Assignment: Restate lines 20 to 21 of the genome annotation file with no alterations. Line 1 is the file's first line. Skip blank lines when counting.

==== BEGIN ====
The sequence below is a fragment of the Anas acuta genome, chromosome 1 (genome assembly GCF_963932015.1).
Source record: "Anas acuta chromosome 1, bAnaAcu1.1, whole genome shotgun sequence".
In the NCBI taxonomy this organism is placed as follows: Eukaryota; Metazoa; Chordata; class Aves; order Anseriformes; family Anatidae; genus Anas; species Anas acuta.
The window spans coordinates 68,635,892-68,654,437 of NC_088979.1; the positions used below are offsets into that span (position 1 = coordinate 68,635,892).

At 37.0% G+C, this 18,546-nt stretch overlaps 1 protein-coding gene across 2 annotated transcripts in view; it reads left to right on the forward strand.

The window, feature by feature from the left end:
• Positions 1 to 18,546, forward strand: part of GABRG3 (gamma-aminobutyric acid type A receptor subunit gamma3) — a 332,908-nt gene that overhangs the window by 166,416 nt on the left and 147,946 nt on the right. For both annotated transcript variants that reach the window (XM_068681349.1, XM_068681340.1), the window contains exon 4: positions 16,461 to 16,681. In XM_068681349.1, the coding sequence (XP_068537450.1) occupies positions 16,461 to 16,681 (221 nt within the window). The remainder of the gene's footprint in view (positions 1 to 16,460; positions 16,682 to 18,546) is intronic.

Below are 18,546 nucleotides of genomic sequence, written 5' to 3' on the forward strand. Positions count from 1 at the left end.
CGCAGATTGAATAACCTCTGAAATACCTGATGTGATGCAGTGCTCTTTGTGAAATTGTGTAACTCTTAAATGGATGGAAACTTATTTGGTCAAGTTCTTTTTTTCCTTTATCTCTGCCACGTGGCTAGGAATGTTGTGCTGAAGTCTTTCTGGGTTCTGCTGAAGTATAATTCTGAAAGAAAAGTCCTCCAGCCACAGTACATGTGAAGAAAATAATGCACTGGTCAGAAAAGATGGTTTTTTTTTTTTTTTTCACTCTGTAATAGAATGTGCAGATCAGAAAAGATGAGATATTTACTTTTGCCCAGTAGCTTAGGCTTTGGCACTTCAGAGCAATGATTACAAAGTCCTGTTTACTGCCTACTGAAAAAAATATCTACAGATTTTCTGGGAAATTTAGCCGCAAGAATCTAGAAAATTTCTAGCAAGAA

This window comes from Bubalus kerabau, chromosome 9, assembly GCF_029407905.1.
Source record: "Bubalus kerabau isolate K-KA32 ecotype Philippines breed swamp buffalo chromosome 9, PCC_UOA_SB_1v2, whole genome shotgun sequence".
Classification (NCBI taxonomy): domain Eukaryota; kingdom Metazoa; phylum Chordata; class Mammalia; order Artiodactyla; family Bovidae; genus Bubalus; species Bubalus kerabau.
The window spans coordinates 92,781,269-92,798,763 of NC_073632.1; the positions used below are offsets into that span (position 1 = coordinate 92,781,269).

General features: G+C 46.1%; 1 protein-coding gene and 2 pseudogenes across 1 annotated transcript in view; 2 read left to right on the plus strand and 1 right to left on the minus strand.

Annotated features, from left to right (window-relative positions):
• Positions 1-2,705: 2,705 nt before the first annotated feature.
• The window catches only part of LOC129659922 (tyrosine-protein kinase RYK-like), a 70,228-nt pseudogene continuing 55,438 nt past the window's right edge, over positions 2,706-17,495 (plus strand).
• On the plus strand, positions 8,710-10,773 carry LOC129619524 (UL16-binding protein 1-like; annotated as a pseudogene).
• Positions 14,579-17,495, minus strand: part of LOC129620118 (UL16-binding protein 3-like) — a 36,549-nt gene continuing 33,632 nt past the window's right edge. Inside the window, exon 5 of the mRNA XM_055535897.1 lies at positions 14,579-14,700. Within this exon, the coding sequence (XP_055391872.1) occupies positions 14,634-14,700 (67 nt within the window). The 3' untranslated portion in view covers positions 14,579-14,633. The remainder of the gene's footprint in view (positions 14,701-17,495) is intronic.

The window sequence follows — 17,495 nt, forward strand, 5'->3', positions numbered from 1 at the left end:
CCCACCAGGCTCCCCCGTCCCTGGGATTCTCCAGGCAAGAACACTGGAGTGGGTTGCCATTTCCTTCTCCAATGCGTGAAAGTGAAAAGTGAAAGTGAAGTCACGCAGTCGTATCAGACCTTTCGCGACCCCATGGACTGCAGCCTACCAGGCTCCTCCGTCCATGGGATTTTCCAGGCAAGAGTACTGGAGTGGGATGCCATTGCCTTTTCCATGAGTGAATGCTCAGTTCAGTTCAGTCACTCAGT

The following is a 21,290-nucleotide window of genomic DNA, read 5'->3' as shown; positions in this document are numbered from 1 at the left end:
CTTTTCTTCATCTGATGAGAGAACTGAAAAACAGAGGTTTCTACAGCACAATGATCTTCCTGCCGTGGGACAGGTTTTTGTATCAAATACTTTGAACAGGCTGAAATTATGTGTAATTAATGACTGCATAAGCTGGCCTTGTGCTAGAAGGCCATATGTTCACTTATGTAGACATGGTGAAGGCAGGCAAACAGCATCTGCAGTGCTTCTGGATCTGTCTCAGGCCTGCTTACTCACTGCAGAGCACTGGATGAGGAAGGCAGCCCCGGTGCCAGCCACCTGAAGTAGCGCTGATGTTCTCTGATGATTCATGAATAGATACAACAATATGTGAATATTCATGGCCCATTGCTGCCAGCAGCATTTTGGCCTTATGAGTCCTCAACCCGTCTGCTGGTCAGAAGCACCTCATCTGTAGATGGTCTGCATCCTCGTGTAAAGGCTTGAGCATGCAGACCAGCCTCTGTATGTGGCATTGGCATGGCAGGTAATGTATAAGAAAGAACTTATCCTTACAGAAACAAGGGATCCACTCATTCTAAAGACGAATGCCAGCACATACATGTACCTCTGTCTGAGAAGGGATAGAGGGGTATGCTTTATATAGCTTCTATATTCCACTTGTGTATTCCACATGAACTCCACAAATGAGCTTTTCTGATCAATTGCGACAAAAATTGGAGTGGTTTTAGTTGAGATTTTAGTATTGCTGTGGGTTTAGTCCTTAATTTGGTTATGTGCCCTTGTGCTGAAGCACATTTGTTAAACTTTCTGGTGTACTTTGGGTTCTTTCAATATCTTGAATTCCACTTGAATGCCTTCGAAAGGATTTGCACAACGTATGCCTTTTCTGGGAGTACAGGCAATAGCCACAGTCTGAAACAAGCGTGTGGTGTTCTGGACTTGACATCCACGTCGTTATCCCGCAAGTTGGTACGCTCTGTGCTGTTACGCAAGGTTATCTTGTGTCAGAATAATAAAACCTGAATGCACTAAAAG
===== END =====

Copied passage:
The window sequence follows — 17,495 nt, forward strand, 5'->3', positions numbered from 1 at the left end:
CCCACCAGGCTCCCCCGTCCCTGGGATTCTCCAGGCAAGAACACTGGAGTGGGTTGCCATTTCCTTCTCCAATGCGTGAAAGTGAAAAGTGAAAGTGAAGTCACGCAGTCGTATCAGACCTTTCGCGACCCCATGGACTGCAGCCTACCAGGCTCCTCCGTCCATGGGATTTTCCAGGCAAGAGTACTGGAGTGGGATGCCATTGCCTTTTCCATGAGTGAATGCTCAGTTCAGTTCAGTCACTCAGT